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Tougher Greenhouse Goals Could Cut EU’s Gas Imports in Half

Later this week, the European Council will decide on a target to further reduce the European Union’s greenhouse gas (GHG) emissions by 2030. At issue is whether the Council will decide to reduce emissions by “at least 40 percent” from 1990 levels—leaving the door open to increase ambition in negotiation with other countries—or cap reductions at just 40 percent, locking in a lower goal and possibly influencing other countries to do the same.

As the Council weighs its options, new analysis demonstrates that a more aggressive GHG target—achieved through energy efficiency and renewable energy improvements—could also deliver critical energy security gains by reducing reliance on natural gas imports.

The European Union currently derives about one-third of its power from natural gas, much of it imported from other countries. A new study by Ecofys under the Open Climate Network finds that by 2030, the EU can cut its natural gas consumption by almost half by cost-effectively improving energy efficiency and ramping up its use of renewable energy. This transition could boost the EU’s energy security and reduce its greenhouse gas emissions 49 percent below 1990 levels by 2030—far more than the 40 percent currently proposed.

Reducing Natural Gas Consumption from 3 Key Sectors

The study found that three sectors are ripe for transitioning from natural gas to improved efficiency and renewable energy: buildings, industry, and energy supply. Consider the following:

  • The buildings sector accounts for 43 percent of natural gas consumed in the EU, much of which comes from natural gas-powered heating, cooling, hot water, and cooking. Improved heating systems and insulation in existing buildings could reduce gas consumption by 58 percent—equal to 23 percent of all natural gas presently consumed by the EU. These measures would also cut energy bills and provide savings that could pay for energy efficiency investments.

  • Natural gas helps produce steam and heat in the chemical, cement, and food industries, which consume one-quarter of natural gas in the EU. Boosting energy efficiency in these industries through measures like increasing combined heat and power generation and heating industrial buildings more efficiently could reduce the EU’s industrial natural gas consumption by 20 percent.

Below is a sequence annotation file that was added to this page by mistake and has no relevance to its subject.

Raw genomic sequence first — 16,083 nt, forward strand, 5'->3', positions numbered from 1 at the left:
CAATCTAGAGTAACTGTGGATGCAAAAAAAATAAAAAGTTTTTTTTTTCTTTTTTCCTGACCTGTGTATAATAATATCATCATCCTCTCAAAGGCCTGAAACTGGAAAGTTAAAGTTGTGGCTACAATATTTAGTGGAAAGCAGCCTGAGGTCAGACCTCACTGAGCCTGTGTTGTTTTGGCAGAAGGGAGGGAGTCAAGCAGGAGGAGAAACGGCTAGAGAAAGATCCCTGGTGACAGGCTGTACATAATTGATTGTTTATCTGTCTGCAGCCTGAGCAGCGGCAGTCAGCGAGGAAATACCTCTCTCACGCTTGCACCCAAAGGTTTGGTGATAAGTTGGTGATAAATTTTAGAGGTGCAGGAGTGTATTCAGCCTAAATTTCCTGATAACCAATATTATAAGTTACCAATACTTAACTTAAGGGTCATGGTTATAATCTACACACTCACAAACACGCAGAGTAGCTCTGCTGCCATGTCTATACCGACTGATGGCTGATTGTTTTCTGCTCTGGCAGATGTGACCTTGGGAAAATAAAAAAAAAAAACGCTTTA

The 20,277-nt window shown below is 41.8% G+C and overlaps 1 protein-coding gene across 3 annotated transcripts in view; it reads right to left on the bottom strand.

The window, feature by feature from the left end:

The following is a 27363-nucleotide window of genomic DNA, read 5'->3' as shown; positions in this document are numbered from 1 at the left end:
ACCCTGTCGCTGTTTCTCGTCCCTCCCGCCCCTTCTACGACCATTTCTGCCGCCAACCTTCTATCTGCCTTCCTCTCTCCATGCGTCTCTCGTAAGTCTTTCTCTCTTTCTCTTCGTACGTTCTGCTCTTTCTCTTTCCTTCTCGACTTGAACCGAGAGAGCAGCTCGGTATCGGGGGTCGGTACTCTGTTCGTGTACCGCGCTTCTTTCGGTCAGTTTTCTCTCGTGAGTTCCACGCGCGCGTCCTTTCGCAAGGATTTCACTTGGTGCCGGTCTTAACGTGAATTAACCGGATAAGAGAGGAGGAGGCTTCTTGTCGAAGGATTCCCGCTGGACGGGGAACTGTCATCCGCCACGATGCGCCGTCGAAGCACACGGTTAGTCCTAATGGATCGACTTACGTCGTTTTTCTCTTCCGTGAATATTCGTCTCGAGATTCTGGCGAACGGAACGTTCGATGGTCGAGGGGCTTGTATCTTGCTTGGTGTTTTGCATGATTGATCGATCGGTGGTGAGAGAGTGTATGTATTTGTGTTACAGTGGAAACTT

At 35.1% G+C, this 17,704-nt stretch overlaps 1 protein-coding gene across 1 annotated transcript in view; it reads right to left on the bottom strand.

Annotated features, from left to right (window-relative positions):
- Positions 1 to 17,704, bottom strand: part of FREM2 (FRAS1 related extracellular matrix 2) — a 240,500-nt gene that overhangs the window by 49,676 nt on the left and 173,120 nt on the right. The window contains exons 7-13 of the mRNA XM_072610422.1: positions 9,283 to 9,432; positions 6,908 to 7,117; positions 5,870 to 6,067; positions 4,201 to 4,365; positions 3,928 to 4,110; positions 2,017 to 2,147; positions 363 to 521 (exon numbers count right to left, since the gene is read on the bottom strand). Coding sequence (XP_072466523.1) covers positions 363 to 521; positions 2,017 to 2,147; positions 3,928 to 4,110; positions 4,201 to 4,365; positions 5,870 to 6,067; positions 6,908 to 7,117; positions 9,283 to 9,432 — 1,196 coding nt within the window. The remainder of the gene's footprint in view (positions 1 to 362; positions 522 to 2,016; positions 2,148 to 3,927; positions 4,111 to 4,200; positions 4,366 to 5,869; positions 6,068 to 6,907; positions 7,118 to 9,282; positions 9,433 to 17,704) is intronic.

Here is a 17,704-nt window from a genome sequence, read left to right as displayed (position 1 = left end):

• Power generation accounts for nearly one-third of natural gas consumption in the EU. By accelerating the deployment of renewables and making heat and power plants more efficient, the EU could reduce consumption of natural gas in energy production by 63 percent by 2030. This reduction is equivalent to 19 percent of current natural gas consumed in the EU.

2 Benefits of Phasing Down Natural Gas

Reduced Greenhouse Gas Emissions

Many energy efficiency and clean energy measures that can help reduce gas consumption from energy supply, buildings, and industry would also reduce GHG emissions. Using these measures could achieve GHG emission reductions of 49 percent or more by 2030 relative to the 1990 level — far greater than the 40 percent reduction currently proposed by the European Commission in the 2030 Framework for Climate and Energy Policies. An emission reduction target of 49 percent relative to the 1990 level would be in line with the EU’s “fair” contribution toward limiting the global temperature increase below 2 degrees Celsius.

Strengthening Energy Security

In recent decades, the EU has become increasingly dependent on natural gas imports, including from volatile countries, which has raised concerns over energy security. The EU imported 66 percent of its supply in 2012, a 21 percent increase from 1990. Energy security rose to the top of the agenda recently when Russia shut down its natural gas supply to Ukraine over pricing issues. Replacing gas imports with efficiency and renewable energy has strong potential to enhance Europe’s energy security, increasing its resilience to possible supply interruptions from political instability and other issues. While energy efficiency investments offer immediate gains, fully realizing these benefits would also require investments in new infrastructure to improve connectivity between eastern and western Europe.

Leading the Way

The EU is putting forward its post-2020 emissions-reduction target earlier than most other nations and can pave the way for other countries to propose ambitious targets. The potential energy security benefits from cost-effective efficiency improvements and realistic renewable energy growth suggest that the EU itself has much to gain from a more aggressive approach. By encouraging reductions beyond the 40 percent currently proposed, the EU can drive greater climate action globally by showing that countries can cut emissions while strengthening energy security and other domestic policy priorities.

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